In the fields of science precision and accuracy mean two very different things. Accuracy is defined to be how close the result value is to the actual value. Precision is basically being able to reproduce the same result in other trials. In the hypothetical data given to us from Alf, Beth, Carl, and Dee, Dee is the most accurate and Carl is the most precise. Alf’s data is very clumsy and the fact that his average is so close to the actual value for gravity is luck. His individual data was up to 2.18 above the actual value. Since the other trials were below the actual speed, this abnormally high value compensated for the other low values to give a value close to the actual speed. Beth is in between the others for her precision and accuracy. Her accuracy is not bad and her average is also fairly close. Carl is by far the most precise of the group. His deviation from the average was never more than 0.04. Usually if the precision is high, and the accuracy is low, there was an error involved in the experiment or calculations. The handout points out that since Carl’s speed was below the actual speed, friction might have caused his speed to be too low. Dee had the over-all best lab. Her accuracy is very close and her precision is fairly good too.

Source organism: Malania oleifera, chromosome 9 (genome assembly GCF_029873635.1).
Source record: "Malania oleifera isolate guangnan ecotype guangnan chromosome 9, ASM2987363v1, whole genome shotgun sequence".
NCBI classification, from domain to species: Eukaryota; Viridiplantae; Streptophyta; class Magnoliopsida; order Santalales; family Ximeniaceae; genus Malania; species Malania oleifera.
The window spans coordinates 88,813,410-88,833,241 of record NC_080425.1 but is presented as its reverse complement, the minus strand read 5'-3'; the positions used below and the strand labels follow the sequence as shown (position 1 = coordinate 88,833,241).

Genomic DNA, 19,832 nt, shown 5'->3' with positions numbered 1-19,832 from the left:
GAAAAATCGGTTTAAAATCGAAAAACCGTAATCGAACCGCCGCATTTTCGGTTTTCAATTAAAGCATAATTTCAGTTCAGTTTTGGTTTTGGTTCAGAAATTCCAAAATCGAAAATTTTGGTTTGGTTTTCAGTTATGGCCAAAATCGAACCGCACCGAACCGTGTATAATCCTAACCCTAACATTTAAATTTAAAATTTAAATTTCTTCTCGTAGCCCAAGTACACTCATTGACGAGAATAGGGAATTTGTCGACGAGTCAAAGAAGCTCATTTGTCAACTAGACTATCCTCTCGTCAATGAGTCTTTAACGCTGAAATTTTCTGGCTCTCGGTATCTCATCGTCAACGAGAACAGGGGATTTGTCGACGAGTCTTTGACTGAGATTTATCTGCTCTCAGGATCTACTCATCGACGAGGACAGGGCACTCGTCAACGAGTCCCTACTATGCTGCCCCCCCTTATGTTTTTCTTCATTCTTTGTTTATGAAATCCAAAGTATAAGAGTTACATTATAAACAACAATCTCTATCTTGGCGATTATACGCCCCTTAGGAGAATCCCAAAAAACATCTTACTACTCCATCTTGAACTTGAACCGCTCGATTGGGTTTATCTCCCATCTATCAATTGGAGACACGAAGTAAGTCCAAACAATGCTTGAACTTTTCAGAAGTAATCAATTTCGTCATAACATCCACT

There are three types of error involved with experiments, personal, systematic, and random. Because we are only human we are all vulnerable to personal error. This is the experimenter messing up. This could be done by reading a temperature wrong, measuring the wrong amount of something, or miscalculating the data. These errors are different from the other two types because they can all be eliminated by being careful. Systematic errors are usually errors in the equipment that are consistent, so the experiment sill has good precision. This is caused from a flaw in the equipment, like a scale may read 6 grams, when the actual mass is 5 grams. It is always good to be skeptical of the equipment and check it before using it. Another type of systematic error is failure to account for all of the variables acting on the equipment. The third type of error is random error. These are errors that are unpredictable, and caused by unknown variables in the experimental process. Common types of random error include temperature change, mechanical vibrations, and other physical variations. In principle, all systematic and human error can be eliminated, but random error can never be eliminated. In order to keep your experiments accurate and precise, one must always be very careful when conducting experiments, and always keep a close eye on the equipment.